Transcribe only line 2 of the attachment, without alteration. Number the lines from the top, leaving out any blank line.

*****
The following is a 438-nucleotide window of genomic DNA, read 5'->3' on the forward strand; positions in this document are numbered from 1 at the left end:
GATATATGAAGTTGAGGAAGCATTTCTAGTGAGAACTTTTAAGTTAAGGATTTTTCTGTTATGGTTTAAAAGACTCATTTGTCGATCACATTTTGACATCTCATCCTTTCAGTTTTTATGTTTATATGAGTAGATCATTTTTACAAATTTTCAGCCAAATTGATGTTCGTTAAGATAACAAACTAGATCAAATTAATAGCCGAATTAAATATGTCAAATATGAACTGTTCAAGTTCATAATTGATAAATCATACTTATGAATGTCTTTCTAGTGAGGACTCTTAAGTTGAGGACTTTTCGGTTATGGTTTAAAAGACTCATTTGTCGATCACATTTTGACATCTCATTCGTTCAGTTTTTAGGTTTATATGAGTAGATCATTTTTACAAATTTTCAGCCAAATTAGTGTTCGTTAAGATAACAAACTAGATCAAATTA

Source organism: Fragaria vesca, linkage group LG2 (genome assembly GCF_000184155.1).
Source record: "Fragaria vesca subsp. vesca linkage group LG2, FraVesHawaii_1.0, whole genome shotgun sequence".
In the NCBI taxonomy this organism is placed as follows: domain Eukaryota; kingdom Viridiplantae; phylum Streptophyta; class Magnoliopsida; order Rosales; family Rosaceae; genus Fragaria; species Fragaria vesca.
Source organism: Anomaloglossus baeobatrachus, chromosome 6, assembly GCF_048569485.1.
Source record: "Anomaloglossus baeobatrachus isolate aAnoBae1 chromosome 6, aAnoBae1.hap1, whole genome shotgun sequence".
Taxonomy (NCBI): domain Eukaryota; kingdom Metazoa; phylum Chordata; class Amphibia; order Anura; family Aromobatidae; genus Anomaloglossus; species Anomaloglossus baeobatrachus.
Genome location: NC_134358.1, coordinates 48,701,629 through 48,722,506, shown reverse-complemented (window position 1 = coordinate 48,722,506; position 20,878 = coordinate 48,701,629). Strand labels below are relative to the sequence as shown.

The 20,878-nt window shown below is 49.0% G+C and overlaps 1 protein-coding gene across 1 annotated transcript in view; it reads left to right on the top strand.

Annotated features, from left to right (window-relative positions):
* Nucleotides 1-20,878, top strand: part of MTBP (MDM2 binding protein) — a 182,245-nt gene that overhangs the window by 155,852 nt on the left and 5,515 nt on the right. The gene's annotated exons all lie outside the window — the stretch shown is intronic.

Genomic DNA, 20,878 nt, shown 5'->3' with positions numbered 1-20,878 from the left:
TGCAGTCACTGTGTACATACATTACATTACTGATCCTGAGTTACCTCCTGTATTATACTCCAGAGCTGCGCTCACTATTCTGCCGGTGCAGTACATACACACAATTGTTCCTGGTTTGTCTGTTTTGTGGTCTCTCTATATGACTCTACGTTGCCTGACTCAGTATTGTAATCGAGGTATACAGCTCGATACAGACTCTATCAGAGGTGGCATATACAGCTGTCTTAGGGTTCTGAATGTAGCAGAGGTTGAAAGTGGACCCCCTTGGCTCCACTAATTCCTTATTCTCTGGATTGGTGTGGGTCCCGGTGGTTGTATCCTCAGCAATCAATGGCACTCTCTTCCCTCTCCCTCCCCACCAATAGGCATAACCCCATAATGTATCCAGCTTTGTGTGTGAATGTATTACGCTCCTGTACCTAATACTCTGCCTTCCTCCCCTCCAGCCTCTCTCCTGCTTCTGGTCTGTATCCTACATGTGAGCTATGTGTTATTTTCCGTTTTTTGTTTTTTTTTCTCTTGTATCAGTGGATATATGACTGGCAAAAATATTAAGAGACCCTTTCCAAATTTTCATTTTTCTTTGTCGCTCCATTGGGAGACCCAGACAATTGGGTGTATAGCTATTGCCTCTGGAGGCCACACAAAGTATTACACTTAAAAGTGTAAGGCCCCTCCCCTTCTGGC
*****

GATATATGAAGTTGAGGAAGCATTTCTAGTGAGAACTTTTAAGTTAAGGATTTTTCTGTTATGGTTTAAAAGACTCATTTGTCGATCACATTTTGACATCTCATCCTTTCAGTTTTTATGTTTATATGAGTAGATCATTTTTACAAATTTTCAGCCAAATTGATGTTCGTTAAGATAACAAACTAGATCAAATTAATAGCCGAATTAAATATGTCAAATATGAACTGTTCAAGTTCATAATTGATAAATCATACTTATGAATGTCTTTCTAGTGAGGACTCTTAAGTTGAGGACTTTTCGGTTATGGTTTAAAAGACTCATTTGTCGATCACATTTTGACATCTCATTCGTTCAGTTTTTAGGTTTATATGAGTAGATCATTTTTACAAATTTTCAGCCAAATTAGTGTTCGTTAAGATAACAAACTAGATCAAATTA